The debate that Pyle and Fowler have about regional politics in this chapter . Pyle continues to think in terms of abstract political forces: communism, colonialism, and a Third Force that might intercede to bring democracy to Vietnam. Fowler rejects Pyle’s simplified view of the region as overly dogmatic. Fowler uses the notion of liberalism to focus his argument. Liberalism is a political philosophy founded on a belief in progress and standing for the protection of individuals’ political and civil liberties. Fowler chastises liberalism for failing to live up to its own ideals. Also damning is the way in which liberal politicians use their ideals to justify intervening in others’ affairs. In castigating liberalism, Fowler criticizes the of American politics. Fowler also implicitly attacks Pyle, who meddled in Fowler’s relationship with Phuong but still wanted to convince himself that this act was not “mean.” In short, Fowler uses the concept of liberalism to illustrate how the political is personal.

After dismissing liberalism, Fowler critiques another hallmark of American democracy: the autonomy of the individual. Fowler resists Pyle’s attempt to get him to admit that he believes in this abstract concept, and he demonstrates once again how important it is to acknowledge concrete reality. He takes a Vietnamese peasant who works in a paddy field as his example. An abstract notion of individual autonomy would entitle this peasant to be treated with dignity and respect. However, Fowler points out that the American and European forces that wish to bring liberal democracy to the region do not treat peasants like individuals with individual rights. Instead, they use peasants as anonymous pawns in a larger political strategy. For all of the outcry against communism, it is in fact communist officials who treat peasants with the greatest respect as individuals. In this sense, communism proves truer to the spirit of liberalism than democracy.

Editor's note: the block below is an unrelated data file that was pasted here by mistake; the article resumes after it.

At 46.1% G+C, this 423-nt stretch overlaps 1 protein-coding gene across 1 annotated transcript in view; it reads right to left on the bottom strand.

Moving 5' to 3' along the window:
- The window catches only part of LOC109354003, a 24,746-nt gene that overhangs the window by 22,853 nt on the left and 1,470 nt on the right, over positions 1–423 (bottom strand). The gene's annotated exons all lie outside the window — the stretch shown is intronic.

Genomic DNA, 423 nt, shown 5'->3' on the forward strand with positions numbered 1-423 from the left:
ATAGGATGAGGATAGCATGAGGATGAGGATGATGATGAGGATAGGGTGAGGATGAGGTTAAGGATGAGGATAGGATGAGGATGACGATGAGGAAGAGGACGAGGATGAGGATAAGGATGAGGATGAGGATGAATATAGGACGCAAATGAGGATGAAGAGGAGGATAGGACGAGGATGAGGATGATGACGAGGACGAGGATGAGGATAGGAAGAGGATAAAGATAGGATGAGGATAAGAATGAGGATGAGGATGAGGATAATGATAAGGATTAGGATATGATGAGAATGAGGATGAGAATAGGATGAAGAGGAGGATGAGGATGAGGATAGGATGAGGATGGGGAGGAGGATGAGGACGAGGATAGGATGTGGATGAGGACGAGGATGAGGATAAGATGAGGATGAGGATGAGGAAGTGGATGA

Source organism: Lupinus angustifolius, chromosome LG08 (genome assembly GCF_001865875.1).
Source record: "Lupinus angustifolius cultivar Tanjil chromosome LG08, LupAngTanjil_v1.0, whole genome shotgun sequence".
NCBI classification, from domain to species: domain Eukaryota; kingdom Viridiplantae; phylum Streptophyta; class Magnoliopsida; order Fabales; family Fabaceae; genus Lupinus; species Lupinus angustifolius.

Fowler’s arguments are entirely lost on Pyle, but they do showcase an important irony in Fowler’s character. By this point in the novel, it is clear that Fowler prides himself on his faith in facts, not judgments. In this scene, Fowler engages Pyle for the sake of argument and to prove a point about the faultiness of intellectual abstraction. Despite his façade of neutrality, however, the subtlety and passion that Fowler demonstrates in refuting Pyle’s politics indicate just how opinionated he is. Pyle’s point that Fowler is as much of an intellectual as York Harding is therefore apt. The irony to which Pyle draws attention is largely lost on Fowler until the end of the scene, when he leaps from the ladder after imagining that an animal has jumped onto it. Once he realizes that Pyle caused the ladder to shake, Fowler calls his status as an “unimaginative” reporter into question. Fowler’s self-questioning suggests a brief awareness that he is less objective than he thinks.

Sexuality and love are the last major subjects of Fowler and Pyle’s conversation, and the notion of virginity is central. Once again, there is a clear difference of understanding. Whereas Pyle understands virginity in the narrow sense of sexual experience, Fowler defines it in terms of a deeper experience of love, intimacy, and vulnerability. This is why, when Pyle asked him earlier about his deepest sexual experience, Fowler responded with an image of a woman brushing her hair. Pyle’s inability to see beyond sex prevents him from understanding Fowler’s point of view regarding Phuong. Despite Fowler’s tender admission that in his old age it is companionship that he desires, not sex or love, Pyle continues to think that Fowler is immoral for stringing Phuong along.

In failing to understand Fowler’s perspective on love, Pyle also fails to understand the extent to which his companion is opening up to him. When Fowler confesses that he is a coward in the face of love, and that he tends to break things off too soon to avoid the pain of loss, Pyle reduces his admission to selfishness. Pyle’s obtuseness is ironic because he frequently complains that Fowler is too emotionally closed off. In reality, Fowler has let Pyle in on his darkest fear, the very same fear of loss, pain, and isolation that the reader first encounters in part one, 3. When Fowler openly compares himself to a cowardly soldier running toward death, he is making a profoundly vulnerable emotional gesture. Yet again, Pyle misses the point.